Each NFL season brings surprisingly good teams and surprisingly bad teams. Football fans have seen a lot of both this season, but some of the disappointments seem to be overshadowing the pleasant surprises.
The St. Louis Rams were the preseason favorite to win the NFC West after narrowly missing the playoffs last season. With first-year offensive coordinator Josh McDaniels running the offense and another year under quarterback Sam Bradford's belt, it seemed reasonable to expect St. Louis to return to prominance. However, numerous injuries on both sides of the ball, including to Bradford, have plagued the Rams all season. They do have one impressive win against New Orleans, but that's about it.
After beginning the season 3-0 with a comeback win over the New England Patriots, the Buffalo Bills have gone just 2-7 and are in the midst of a five-game losing streak. They lost their best player for the season in running back Fred Jackson, and quarterback Ryan Fitzpatrick has struggled during the losing streak. The defense hasn't helped the offense either, giving up 25.3 points per game.
Most thought the Indianapolis Colts would suffer after hearing of quarterback Peyton Manning's neck injury before the season, but few thought the Colts would be sitting at 0-12. The Colts will miss the playoffs for the first time in 10 years. There's been speculation all season as to whether the Colts are purposely losing in order to draft Stanford quarterback Andrew Luck, leading to further speculation of what's to come of Manning. Needless to say, the Colts have a lot of work to do.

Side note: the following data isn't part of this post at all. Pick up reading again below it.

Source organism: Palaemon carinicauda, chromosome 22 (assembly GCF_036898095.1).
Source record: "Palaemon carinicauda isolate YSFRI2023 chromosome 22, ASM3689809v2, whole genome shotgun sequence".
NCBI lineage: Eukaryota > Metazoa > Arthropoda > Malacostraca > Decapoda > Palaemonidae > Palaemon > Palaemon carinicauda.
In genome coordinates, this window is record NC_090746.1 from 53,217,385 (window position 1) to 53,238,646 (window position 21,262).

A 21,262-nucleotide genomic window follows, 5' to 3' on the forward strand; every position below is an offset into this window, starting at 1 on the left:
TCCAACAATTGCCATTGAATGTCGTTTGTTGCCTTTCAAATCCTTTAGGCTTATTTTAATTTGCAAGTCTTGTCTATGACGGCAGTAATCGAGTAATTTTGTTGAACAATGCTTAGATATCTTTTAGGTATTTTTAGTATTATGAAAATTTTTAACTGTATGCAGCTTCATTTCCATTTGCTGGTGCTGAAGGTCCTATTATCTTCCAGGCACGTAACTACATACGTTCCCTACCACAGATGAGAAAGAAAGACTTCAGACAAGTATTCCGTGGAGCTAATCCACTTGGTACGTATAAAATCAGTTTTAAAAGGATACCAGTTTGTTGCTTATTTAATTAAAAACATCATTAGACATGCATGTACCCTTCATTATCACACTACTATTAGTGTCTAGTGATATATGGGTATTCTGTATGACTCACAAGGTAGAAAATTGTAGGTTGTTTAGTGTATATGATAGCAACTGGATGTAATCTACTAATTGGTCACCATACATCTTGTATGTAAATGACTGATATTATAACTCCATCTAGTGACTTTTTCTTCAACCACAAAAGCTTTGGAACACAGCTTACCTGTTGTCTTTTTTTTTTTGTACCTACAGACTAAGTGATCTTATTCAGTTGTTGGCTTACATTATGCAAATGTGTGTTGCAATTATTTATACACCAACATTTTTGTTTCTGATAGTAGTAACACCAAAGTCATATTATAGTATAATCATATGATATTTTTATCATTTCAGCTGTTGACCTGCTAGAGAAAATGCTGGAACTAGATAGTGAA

The San Diego Chargers are on track to miss the playoffs for the second straight season and reports say head coach Norv Turner will be fired at the end of the season. The Chargers have the offensive weapons necessary to compete in the NFL, but quarterback Philip Rivers has regressed this season, accounting for 21 of the team's turnovers. At 5-7, San Diego still has an outside chance to make the playoffs, but will probably have to win the remainder of its games.
Then there's the self-proclaimed "Dream Team." The Philadelphia Eagles have been on a roller coaster this season, with more downs than ups and are likely to miss the playoffs for the first time since 2007. The Eagles haven't had much difficulty scoring, but have hit speed bumps with injuries to quarterback Michael Vick and wide receiver Jeremy Maclin. The defense has been the real problem. Beefing up the secondary has left a glaring hole in the front seven and opposing teams have been able to run the ball at will.
Like St. Louis, the Tampa Bay Buccaneers just missed the playoffs last season, going 10-6. The offense seemingly has all the pieces. Quarterback Josh Freeman can throw and run, LeGarrette Blount is a bruising running back and wide receiver Mike Williams gives the team big-play ability. But the Buccaneers offense only averages 18.2 points per game and Freeman is throwing more interceptions than touchdowns.